The Private Life: Why We Remain in the Dark
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South Africa. The last trace of Karl Reich was when a company in Johannesburg tried at least eight times to draw money from his account without success.
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Nathanson said it appeared that Reich was approached by someone he knew. Nathanson said Reich led a private life.
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Subject as it is to unrelenting attack, privacy is often a dirty word these days.
Privacy is evil … it brings out hypocrisy. She committed suicide in In the Communist and, for that matter, the Nazi state, nothing was allowed to remain in the dark. Norman Mailer: a Double Life.
The Private Life : Our Everyday Self in an Age of Intrusion
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What can explain our fascination with deeds and privacies not our own? Cohen, a practising psychoanalyst, suggests that it might be. In the past hundred years it seems there has been a shift of prudery from sex to death: the Victorians shunned their bodies the way we shun our mortality.
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Summoning literature from Milton to Sophocles, Cohen concludes that our only hope now may be to protect things that should remain unknown. One nation under CCTV? Proust described reading as a peculiar form of solitude in which we nonetheless receive the impulse of another mind—we are, with a book, at once alone and in company.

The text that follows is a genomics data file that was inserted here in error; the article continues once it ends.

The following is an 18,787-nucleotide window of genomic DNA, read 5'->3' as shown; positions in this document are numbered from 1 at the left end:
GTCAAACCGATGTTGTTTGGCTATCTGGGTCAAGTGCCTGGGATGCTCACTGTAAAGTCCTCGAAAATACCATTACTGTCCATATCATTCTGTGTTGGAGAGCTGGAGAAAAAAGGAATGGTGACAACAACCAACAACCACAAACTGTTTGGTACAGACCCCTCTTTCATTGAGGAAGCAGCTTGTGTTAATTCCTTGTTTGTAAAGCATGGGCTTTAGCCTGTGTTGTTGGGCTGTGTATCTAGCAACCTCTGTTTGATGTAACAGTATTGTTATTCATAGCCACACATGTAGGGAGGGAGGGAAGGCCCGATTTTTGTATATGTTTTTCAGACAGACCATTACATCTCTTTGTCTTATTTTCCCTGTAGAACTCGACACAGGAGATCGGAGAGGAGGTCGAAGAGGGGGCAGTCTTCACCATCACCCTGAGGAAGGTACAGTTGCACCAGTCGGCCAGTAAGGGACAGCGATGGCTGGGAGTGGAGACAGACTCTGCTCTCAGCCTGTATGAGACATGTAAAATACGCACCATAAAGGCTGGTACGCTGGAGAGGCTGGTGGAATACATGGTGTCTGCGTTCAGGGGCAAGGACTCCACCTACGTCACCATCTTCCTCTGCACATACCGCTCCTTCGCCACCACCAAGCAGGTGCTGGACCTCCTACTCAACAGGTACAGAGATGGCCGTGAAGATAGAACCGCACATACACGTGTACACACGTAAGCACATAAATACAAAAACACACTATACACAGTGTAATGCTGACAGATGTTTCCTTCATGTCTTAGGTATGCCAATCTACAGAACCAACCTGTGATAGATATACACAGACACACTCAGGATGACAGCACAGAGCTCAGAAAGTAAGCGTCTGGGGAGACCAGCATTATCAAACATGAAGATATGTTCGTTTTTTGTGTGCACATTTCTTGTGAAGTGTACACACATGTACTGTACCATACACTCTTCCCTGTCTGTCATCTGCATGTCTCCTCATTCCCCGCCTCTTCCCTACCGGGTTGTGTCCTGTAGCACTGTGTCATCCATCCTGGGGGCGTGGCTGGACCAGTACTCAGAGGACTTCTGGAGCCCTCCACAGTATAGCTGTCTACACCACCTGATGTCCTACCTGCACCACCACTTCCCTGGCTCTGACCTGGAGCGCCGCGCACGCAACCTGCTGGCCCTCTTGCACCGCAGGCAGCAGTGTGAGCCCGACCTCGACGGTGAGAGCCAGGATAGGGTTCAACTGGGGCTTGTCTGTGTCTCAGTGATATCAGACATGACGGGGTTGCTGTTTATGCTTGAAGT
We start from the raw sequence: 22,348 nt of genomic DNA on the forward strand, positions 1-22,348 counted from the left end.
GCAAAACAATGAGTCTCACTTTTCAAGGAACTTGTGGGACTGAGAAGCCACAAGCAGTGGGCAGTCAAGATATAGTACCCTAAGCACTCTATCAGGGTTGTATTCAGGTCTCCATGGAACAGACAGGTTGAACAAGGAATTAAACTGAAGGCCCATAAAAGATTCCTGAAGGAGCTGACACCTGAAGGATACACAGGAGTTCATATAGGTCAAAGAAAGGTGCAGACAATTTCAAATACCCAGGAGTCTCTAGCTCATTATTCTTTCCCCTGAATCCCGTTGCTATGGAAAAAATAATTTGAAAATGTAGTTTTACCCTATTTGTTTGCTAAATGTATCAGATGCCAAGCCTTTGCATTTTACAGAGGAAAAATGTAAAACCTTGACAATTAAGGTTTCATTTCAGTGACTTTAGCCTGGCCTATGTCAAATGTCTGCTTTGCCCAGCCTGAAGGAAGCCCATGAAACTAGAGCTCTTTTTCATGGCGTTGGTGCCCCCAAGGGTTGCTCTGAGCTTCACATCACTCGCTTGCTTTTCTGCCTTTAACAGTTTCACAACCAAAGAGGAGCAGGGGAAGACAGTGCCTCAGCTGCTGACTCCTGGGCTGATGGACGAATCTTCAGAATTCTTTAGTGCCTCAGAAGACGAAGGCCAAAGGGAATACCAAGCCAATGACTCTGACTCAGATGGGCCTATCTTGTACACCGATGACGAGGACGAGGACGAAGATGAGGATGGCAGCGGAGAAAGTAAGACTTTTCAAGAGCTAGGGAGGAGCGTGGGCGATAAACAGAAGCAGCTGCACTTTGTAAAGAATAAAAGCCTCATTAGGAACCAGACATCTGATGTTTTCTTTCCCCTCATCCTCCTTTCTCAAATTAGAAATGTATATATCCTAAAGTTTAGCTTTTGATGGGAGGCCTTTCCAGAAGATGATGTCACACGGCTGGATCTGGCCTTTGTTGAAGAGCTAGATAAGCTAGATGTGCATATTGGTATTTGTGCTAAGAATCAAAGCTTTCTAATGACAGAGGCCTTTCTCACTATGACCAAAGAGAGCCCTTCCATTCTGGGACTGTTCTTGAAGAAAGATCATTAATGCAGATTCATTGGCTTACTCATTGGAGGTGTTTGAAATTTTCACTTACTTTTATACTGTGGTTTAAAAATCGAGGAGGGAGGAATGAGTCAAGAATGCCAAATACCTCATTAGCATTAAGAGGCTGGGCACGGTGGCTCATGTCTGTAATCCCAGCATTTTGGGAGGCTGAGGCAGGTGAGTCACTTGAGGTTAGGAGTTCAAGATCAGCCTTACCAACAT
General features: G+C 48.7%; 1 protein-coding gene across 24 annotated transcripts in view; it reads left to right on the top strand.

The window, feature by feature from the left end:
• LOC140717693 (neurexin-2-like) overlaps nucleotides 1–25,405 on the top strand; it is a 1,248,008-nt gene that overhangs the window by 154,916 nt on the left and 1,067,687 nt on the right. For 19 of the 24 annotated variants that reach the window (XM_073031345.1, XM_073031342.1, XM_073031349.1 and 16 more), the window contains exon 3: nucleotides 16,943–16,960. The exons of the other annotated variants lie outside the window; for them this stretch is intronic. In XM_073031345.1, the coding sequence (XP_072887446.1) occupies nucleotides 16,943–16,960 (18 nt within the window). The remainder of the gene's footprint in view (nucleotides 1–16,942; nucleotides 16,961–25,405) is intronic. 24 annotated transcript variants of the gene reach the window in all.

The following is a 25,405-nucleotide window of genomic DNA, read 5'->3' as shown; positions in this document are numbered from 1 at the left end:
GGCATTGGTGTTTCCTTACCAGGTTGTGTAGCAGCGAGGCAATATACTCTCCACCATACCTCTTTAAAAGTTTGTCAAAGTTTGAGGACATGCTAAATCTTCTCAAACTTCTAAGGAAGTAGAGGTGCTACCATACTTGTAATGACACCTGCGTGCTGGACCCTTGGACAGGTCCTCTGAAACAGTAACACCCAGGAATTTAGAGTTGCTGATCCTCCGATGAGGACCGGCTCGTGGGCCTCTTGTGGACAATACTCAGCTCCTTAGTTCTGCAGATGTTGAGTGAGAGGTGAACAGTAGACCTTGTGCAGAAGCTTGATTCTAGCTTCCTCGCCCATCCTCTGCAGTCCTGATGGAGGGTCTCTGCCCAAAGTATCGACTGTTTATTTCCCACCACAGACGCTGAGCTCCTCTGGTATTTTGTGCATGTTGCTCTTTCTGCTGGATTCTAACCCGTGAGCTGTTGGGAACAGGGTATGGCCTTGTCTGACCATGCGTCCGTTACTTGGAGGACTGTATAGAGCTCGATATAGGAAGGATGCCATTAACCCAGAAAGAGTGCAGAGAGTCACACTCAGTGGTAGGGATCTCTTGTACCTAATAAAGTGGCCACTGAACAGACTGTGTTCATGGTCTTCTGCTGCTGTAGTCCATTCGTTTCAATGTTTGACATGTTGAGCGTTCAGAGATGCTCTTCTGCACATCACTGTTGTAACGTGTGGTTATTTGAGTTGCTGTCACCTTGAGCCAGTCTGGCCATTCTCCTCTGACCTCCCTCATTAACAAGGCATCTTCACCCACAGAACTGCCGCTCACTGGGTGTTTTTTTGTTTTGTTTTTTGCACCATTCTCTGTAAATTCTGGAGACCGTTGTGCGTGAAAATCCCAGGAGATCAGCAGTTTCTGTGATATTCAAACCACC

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Privacy, in this account, is not isolation or solitude—the retreat or exclusion from a shared human experience. Describing the writing of torture and of the Holocaust, Cohen describes a form of writing where the self has been dragged into a realm of obscurity and isolation, expelled to the outer fringes of human expression, to solitude, and abandoned to an entirely private inner existence.
There is something incommunicable and enigmatic at the core of human subjectivity; but, for Cohen, this private self exists in a crucial, if always precarious, relationship to its public expression in a shared human language. As Cohen observes, writing about the unknown treads a delicate path: there is always the danger that the enigmatic will be rendered too knowable in the writing, or elevated into a mystical secret accessible only to privileged initiates.
Through its engagement with literature, philosophy and psychoanalysis, The Private Life carefully negotiates its subject to share a conceptualisation of privacy that is, the author suggests, at once a burden and a cause for hope. A burden, because the idea of this essentially unknowable, enigmatic excess at the heart of the private life pushes us to the margins of the psyche—to the point where language and communication break down. A hope, because if we cannot fully know or fully master such aspects of our own subjectivity, it is through books like this that we can at least intuit those recalcitrant and radically singular domains of psychic life.